About The Duke of Connaught's Own Club

Prince Arthur, Duke of Connaught and Strathearn (1850-1942)

Prince Arthur, Duke of Connaught

Prince Arthur, Duke of Connaught and Strathearn (Arthur WIlliam Patrick Albert; 1 May 1850 – 16 January 1942) was a member of the shared British and Saxe-Coburg and Gotha royal family who, between 1911 and 1916, served as the Governor General of Canada. He was born to Queen Victoria, in London, England, and was educated by private tutors before at the age of 16 entering the Royal Military College at Woolwich.

Upon graduation, he was commissioned as a lieutenant in the British Army, and therein served some 40 years, seeing service in various parts of the British Empire. During this time he was also created as a royal duke, becoming the Duke of Connaught and Strathearn, as well as the Earl of Sussex. On the recommendation of then Prime Minister H.H.Asquith, Arthur was appointed by his newphew, George V, as the Canadian viceroy, suceeding in that role Earl Albert Gray. Given his military service, the selection of Arthur proved to be prudent, as he acted as viceroy, and thus as the representative of the Canadian Commander-in-Chief, through the first years of World War I.

After the end of his viceregal tenure, Arthur returned to the United Kingdom and there, as well as in India, performed various royal duties, while again taking up is military duties. Thought he retired from public life in 1928, he continued to make his presence known in the army well into the Second World War, just before his death in 1942.

Taken from Wikipedia – The Free Encyclopedia

Club History

Connaught Drill Hall, Portsmouth

The Duke of Connaught’s Own 383 Light Field Regiment RA TA formed in 1947 and consisting of R, P and Q batteries, were situated in the Connaught Drill Hall in Stanhope Road, Portsmouth. Due to cutbacks in the armed forces, under Harold Wilson’s government, in 1966 the regiment was forced to disband.

The sadness of the decision to disband was felt by all and ex-regiment member Mr Ray Choppen suggested that an Old Comrades Association should be formed to provide an opportunity for ex-regiment members and their families to keep in touch. In the Summer of 1973, during a reunion party at Segensworth House in Titchfield, Mr Choppen approached a few ex-members of the Duke of Connaught’s Own 383 Light Field Regiment RA TA, to discuss the possibility of taking the idea further.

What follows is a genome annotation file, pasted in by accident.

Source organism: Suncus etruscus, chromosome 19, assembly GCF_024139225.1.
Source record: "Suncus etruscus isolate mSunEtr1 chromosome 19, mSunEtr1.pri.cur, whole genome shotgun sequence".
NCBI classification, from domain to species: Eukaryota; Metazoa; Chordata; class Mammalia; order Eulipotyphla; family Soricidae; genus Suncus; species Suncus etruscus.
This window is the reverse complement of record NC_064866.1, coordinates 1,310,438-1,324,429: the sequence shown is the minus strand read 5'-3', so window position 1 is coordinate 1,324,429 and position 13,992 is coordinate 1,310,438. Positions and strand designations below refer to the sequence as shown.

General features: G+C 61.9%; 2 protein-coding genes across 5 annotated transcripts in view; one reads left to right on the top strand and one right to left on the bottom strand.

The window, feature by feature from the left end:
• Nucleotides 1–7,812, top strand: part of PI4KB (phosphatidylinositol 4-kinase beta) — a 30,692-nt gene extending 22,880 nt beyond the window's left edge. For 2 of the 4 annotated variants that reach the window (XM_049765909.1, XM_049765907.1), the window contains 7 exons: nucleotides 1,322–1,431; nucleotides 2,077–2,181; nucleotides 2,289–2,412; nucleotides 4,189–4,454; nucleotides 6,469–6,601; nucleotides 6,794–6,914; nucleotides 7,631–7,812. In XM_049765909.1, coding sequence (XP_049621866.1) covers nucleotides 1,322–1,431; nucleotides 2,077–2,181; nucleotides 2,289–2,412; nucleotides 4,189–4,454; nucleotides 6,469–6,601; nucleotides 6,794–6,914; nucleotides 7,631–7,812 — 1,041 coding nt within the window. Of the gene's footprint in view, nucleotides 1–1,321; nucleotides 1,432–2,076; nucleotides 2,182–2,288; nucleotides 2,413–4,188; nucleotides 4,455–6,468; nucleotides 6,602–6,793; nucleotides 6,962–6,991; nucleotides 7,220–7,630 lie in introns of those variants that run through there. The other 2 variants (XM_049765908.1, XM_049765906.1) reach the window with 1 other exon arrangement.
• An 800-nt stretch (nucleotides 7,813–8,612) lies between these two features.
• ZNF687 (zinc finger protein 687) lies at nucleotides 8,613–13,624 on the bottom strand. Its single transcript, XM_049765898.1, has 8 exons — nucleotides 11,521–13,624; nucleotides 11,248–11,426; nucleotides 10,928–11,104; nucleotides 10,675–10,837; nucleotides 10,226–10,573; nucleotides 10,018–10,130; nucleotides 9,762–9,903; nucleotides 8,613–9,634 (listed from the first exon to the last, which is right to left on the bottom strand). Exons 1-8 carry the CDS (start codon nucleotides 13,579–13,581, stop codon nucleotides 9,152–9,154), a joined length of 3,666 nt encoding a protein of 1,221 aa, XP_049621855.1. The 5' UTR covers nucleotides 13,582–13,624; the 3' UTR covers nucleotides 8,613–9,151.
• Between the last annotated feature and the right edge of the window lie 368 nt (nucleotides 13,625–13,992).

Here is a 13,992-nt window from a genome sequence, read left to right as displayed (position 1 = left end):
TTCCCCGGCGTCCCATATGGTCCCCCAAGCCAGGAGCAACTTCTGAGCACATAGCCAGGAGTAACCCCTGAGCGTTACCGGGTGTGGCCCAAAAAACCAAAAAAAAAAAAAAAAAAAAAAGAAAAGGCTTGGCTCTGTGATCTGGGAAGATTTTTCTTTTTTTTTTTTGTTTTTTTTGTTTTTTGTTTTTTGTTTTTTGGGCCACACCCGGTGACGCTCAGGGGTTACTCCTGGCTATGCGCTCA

One Friday evening in the September of 1973, eight people met at Segensworth House to form the new Q Battery Club. These ex-regiment members were Mr Gerald Day (Major), Mr John Adams (Sergeant), Mr William Banks (Gunner), Mr Ray Choppen (Staff-Sergeant), Mr Jack Craven (Sergeant), Mr John Goodall (Sergeant), Mr Albert Hope (Bomberdier) and Mr Edward Lewis (Sergeant). During this meeting the Q Battery Club was formed and Mr Gerald Day loaned the sum of £50 for the purchase of bar stock. The new club agreed to meet every 1st and 3rd Friday of the month in Mr Gerald Day’s barn (with it’s own bar and swimming pool) in the grounds of Segensworth House.

The Q Battery Club

After only four meetings, the debt had been repaid and the Q Battery Club continued meeting here for the next two years. In September 1979, growing in size with the prospect of 179 eligible members, the Q Battery Club moved to the Fareham Drill Hall in West Street, Fareham, which was also being used by two other Territorial Army Units (a Wessex Company and a Petrol Company). A men’s dart team, a ladies dart team and a crib team were formed all using the Q Battery name.

In 1981, the Q Battery Club was offered their own premises by Whitbread Brewery and moved to the Chequers Inn (built in 1784) below the viaduct at Quay Street roundabout in Fareham. The club had gone through a period of rapid expansion and grown to approximately 150 members, following amalgamation with both the Burma Star and the 275 Battery (TA). Both men and women, were now welcome to join the Q Battery Club as honorary members, however an all-male Committee of ex-Duke of Connaught’s Own Regiment members still remained.

In 1984, the Q Battery Club moved premises again and began occupying a building, previously known as The Victory Inn, at 54 Trinity Street, Fareham. After a short period of time the name was changed to the Duke of Connaught’s Own Club Fareham Ltd and the Club now became an ex-service men and womens club. Between 1984 and 1991 the Club continued to flourish, with membership levels reaching approximately 300.

In 1991, The Duke Of Connaught’s Own Club Fareham Ltd, was approached by Whitbread Brewery, who owned 54 Trinity Street, asking them to either purchase the premises or to vacate the building. As the money required was out of reach for the growing club, the Duke of Connaught’s Own Club had no other option but to find new premises. In April 1991, the Duke of Connaught’s Own Club approached the Royal British Legion in Western Road, Fareham. The Duke of Connaught’s Own Club had an abundance of members and no premises, whereas the Royal British Legion was lacking in members, but had premises.

Two meetings were held at exactly the same time by each club to discuss the prospect of amalgamating. With agreement reached by both parties, all Duke of Connaught’s Own members became Royal British Legion members and with a loan from Bass Brewery, the refurbished premises (owned by the members) opened on 1st July 1991. Over the years membership steadily increased and the new Royal British Legion/Duke of Connaught’s Own Club continued to flourished.

In 2007, the Royal British Legion decided to disaffiliate from the Royal British Legion/Duke of Connaught’s Own Club and the Club reverted to it’s old name of the Duke of Connaught’s Own Club Fareham Ltd. Today, the Club has a total membership of over 600 full members and continues to provide the Fareham area with a social club where local people can meet and enjoy each other’s company.